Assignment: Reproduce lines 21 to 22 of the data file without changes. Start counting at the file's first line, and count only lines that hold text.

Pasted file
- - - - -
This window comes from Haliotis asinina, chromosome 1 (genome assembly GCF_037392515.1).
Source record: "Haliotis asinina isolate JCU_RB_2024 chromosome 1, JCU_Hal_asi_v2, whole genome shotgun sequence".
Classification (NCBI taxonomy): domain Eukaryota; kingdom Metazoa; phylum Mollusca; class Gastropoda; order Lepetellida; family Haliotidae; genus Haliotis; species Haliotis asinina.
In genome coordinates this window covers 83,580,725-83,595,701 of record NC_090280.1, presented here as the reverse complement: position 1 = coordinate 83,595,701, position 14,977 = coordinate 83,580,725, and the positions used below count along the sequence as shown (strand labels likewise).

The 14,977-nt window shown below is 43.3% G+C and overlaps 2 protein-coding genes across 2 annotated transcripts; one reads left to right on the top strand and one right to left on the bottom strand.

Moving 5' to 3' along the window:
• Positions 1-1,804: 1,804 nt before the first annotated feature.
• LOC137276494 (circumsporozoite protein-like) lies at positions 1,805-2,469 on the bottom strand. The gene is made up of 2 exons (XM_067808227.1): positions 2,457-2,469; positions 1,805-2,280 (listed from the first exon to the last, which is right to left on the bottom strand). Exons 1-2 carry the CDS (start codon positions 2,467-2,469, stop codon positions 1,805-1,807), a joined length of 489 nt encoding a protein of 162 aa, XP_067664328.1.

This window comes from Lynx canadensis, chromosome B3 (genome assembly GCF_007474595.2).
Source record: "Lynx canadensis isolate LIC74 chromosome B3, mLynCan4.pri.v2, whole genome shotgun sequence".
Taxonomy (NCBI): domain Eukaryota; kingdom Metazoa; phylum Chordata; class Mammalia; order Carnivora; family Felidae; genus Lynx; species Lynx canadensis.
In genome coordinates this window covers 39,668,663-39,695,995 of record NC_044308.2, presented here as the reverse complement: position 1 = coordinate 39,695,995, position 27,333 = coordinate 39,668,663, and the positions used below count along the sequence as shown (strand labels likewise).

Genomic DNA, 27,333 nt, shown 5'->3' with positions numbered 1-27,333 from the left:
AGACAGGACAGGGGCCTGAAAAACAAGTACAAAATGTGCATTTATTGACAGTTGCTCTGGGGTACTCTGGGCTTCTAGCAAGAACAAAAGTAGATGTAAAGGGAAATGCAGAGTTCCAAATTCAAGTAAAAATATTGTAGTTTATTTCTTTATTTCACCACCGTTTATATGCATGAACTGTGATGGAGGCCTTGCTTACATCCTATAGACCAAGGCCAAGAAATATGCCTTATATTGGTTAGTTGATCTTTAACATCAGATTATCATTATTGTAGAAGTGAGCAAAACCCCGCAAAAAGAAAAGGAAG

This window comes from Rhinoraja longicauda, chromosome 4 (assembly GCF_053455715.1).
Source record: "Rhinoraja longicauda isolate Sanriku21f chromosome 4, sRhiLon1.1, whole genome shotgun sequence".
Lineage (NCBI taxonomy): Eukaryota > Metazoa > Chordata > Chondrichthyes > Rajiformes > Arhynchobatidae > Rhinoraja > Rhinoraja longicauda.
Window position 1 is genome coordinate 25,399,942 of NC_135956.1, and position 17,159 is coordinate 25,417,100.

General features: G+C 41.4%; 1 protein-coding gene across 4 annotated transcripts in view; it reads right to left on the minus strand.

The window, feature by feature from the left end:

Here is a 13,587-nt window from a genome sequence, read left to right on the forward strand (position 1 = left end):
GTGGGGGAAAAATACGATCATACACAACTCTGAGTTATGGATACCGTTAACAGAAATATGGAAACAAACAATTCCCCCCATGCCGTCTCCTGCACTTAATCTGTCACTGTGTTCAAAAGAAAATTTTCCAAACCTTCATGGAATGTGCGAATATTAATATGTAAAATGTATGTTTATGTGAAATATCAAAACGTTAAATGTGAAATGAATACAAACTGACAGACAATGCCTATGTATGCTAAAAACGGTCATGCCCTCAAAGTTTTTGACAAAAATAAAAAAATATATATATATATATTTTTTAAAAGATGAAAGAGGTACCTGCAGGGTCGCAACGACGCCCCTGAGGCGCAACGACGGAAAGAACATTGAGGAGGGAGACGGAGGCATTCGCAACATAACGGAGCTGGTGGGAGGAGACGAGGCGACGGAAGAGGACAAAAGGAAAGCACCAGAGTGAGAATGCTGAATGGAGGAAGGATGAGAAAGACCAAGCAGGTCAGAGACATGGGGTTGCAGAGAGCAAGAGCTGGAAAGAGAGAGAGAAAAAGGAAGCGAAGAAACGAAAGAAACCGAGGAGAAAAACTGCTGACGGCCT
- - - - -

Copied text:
Here is a 13,587-nt window from a genome sequence, read left to right on the forward strand (position 1 = left end):
GTGGGGGAAAAATACGATCATACACAACTCTGAGTTATGGATACCGTTAACAGAAATATGGAAACAAACAATTCCCCCCATGCCGTCTCCTGCACTTAATCTGTCACTGTGTTCAAAAGAAAATTTTCCAAACCTTCATGGAATGTGCGAATATTAATATGTAAAATGTATGTTTATGTGAAATATCAAAACGTTAAATGTGAAATGAATACAAACTGACAGACAATGCCTATGTATGCTAAAAACGGTCATGCCCTCAAAGTTTTTGACAAAAATAAAAAAATATATATATATATATTTTTTAAAAGATGAAAGAGGTACCTGCAGGGTCGCAACGACGCCCCTGAGGCGCAACGACGGAAAGAACATTGAGGAGGGAGACGGAGGCATTCGCAACATAACGGAGCTGGTGGGAGGAGACGAGGCGACGGAAGAGGACAAAAGGAAAGCACCAGAGTGAGAATGCTGAATGGAGGAAGGATGAGAAAGACCAAGCAGGTCAGAGACATGGGGTTGCAGAGAGCAAGAGCTGGAAAGAGAGAGAGAAAAAGGAAGCGAAGAAACGAAAGAAACCGAGGAGAAAAACTGCTGACGGCCT